Last week Tray Matthews did not make the trip; he's the best freshman that they have. The other young kids playing, Shaq Wiggins, Quincy Mauger and Brendan Langley, have been hit or miss. Obviously they have a lot of growing to do, and the biggest thing for them will be working on communication.
It often takes guys some time to grow into a place where they can open their mouths and get on the same page. Everyone is so focused on making sure they are in the right spot, looking out for what they have to do, that teams lose some cohesion in the back end by guys not talking.
They need a leader in the back to get all of them on the same page. Unlike a linebacker or a defensive lineman who can have people give him big help, the leaders of that defense are not turning around; and to fix the secondary, it just doesn't work that way. It has to be a defensive back, and more directly, it needs to be a safety.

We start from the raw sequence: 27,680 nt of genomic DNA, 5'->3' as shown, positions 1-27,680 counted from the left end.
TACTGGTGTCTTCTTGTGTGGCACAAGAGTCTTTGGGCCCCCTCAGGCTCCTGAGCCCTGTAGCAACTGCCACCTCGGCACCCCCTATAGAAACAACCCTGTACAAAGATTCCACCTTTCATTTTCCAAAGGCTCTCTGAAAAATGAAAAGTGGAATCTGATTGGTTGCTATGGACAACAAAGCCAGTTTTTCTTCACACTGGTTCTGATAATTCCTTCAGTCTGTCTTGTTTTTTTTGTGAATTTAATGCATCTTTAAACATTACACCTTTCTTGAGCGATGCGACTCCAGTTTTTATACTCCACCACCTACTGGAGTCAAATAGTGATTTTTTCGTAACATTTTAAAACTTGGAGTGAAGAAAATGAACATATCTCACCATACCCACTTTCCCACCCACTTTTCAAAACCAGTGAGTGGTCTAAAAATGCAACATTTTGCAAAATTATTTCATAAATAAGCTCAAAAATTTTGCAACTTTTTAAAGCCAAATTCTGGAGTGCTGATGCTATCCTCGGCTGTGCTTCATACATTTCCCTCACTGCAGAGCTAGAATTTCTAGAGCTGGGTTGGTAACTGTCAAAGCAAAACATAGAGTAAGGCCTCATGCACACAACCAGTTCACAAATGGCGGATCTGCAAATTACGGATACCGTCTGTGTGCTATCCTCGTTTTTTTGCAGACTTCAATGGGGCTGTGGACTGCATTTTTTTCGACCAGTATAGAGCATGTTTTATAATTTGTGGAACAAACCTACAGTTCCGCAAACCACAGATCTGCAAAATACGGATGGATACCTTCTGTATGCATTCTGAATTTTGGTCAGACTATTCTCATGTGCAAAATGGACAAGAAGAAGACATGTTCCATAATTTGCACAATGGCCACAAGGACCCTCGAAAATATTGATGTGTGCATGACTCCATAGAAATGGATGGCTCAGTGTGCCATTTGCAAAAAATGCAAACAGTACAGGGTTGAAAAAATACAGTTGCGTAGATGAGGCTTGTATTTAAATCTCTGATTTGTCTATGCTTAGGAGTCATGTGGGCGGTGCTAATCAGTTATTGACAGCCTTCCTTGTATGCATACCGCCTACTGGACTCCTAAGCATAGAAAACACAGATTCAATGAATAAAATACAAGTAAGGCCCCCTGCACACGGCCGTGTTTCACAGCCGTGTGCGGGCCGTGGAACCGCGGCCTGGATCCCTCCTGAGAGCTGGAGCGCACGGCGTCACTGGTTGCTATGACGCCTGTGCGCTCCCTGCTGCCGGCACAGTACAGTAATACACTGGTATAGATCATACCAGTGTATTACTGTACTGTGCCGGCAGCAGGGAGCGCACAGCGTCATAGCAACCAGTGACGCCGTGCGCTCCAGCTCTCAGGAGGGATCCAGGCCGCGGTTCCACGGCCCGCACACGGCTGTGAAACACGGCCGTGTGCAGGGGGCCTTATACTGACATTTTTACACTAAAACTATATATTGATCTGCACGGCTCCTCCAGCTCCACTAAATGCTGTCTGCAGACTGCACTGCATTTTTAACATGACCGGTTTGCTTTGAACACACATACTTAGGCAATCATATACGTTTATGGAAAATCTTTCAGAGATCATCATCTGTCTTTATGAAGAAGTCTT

Matthews is growing into that role, but he's still wet behind the ears himself. I think over time, they will be fine, and this season's struggles will be a long-term positive for the Dawgs. Right now, they just have to talk; if they can all get on the same page, even if the coverage is not the right call, they will be better off.
@InTheBleachers can u plz explain why teams use the 3-upback punt formation, wide splits & all, from deep inside their own end?— Stuart D. Davis (@stu623) October 3, 2013
The Shield Punt formation.
Usually teams go tight-punt from their own end zone, but once they get out of the goalpost's shadow, with ample room to get the proper punt depth, they go back to the Shield Punt. Personally, I'm not a fan of it anywhere on the field, but teams make use of the formation to aid players in blocking assignments and getting defenders out in coverage.
Since the blockers are so spread out, usually two- and three-yard splits, it eliminates the block team's ability to confuse the punting teams setup with twists or overloads. The formation also clearly sets up the lanes for the coverage unit, something that a whole gang of teams struggle with out of standard punt formations.
The idea behind it makes plenty of sense, but I'd rather see coaches just teach their kids how to get to landmarks, handle stunts and overloads and block for a punt for real. But, hey, whatever works.